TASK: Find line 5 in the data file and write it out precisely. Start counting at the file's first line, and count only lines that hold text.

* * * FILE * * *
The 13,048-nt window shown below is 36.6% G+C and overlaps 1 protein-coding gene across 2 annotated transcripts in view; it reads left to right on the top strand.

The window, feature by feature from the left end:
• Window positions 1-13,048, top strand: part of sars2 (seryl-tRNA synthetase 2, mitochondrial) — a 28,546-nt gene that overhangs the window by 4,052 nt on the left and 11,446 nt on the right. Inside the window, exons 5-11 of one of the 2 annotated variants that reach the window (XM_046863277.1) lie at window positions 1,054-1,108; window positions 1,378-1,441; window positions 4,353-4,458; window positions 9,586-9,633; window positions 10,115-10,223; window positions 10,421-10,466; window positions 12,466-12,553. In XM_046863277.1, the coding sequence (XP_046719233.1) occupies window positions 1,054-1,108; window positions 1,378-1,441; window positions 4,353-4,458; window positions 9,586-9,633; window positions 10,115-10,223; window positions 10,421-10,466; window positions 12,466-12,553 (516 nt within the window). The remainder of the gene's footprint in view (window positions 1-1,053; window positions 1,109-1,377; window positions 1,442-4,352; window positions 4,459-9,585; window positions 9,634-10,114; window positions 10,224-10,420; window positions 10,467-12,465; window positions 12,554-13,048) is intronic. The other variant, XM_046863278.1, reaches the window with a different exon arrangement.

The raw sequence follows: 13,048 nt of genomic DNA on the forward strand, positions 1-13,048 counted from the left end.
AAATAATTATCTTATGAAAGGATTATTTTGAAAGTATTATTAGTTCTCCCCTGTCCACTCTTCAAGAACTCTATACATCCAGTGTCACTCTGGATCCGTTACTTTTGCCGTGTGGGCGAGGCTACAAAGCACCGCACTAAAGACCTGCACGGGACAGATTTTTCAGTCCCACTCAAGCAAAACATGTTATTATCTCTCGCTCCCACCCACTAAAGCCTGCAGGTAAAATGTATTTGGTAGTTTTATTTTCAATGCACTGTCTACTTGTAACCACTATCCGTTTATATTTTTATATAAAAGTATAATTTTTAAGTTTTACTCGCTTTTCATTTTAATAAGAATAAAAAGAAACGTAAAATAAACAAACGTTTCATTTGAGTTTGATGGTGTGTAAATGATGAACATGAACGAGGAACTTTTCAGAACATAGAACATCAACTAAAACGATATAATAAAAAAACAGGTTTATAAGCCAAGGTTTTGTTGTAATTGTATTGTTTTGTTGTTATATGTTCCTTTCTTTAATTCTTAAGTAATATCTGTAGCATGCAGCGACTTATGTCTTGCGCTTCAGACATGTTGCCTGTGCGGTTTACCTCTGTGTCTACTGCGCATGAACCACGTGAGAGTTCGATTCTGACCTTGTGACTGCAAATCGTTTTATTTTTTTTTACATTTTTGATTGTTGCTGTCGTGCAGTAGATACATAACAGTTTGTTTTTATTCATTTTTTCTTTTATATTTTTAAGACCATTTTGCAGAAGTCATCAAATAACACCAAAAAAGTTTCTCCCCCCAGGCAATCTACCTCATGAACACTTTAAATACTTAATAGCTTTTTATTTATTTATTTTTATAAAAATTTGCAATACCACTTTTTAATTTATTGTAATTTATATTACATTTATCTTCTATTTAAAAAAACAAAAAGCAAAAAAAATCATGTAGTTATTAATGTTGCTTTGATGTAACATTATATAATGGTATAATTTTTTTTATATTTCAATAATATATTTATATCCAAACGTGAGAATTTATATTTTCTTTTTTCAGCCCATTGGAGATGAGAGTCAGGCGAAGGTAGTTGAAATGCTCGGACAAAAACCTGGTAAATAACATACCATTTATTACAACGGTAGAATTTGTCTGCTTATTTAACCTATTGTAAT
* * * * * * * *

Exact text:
AAATAATTATCTTATGAAAGGATTATTTTGAAAGTATTATTAGTTCTCCCCTGTCCACTCTTCAAGAACTCTATACATCCAGTGTCACTCTGGATCCGTTACTTTTGCCGTGTGGGCGAGGCTACAAAGCACCGCACTAAAGACCTGCACGGGACAGATTTTTCAGTCCCACTCAAGCAAAACATGTTATTATCTCTCGCTCCCACCCACTAAAGCCTGCAGGTAAAATGTATTTGGTAGTTTTATTTTCAATGCACTGTCTACTTGTAACCACTATCCGTTTATATTTTTATATAAAAGTATAATTTTTAAGTTTTACTCGCTTTTCATTTTAATAAGAATAAAAAGAAACGTAAAATAAACAAACGTTTCATTTGAGTTTGATGGTGTGTAAATGATGAACATGAACGAGGAACTTTTCAGAACATAGAACATCAACTAAAACGATATAATAAAAAAACAGGTTTATAAGCCAAGGTTTTGTTGTAATTGTATTGTTTTGTTGTTATATGTTCCTTTCTTTAATTCTTAAGTAATATCTGTAGCATGCAGCGACTTATGTCTTGCGCTTCAGACATGTTGCCTGTGCGGTTTACCTCTGTGTCTACTGCGCATGAACCACGTGAGAGTTCGATTCTGACCTTGTGACTGCAAATCGTTTTATTTTTTTTTACATTTTTGATTGTTGCTGTCGTGCAGTAGATACATAACAGTTTGTTTTTATTCATTTTTTCTTTTATATTTTTAAGACCATTTTGCAGAAGTCATCAAATAACACCAAAAAAGTTTCTCCCCCCAGGCAATCTACCTCATGAACACTTTAAATACTTAATAGCTTTTTATTTATTTATTTTTATAAAAATTTGCAATACCACTTTTTAATTTATTGTAATTTATATTACATTTATCTTCTATTTAAAAAAACAAAAAGCAAAAAAAATCATGTAGTTATTAATGTTGCTTTGATGTAACATTATATAATGGTATAATTTTTTTTATATTTCAATAATATATTTATATCCAAACGTGAGAATTTATATTTTCTTTTTTCAGCCCATTGGAGATGAGAGTCAGGCGAAGGTAGTTGAAATGCTCGGACAAAAACCTGGTAAATAACATACCATTTATTACAACGGTAGAATTTGTCTGCTTATTTAACCTATTGTAAT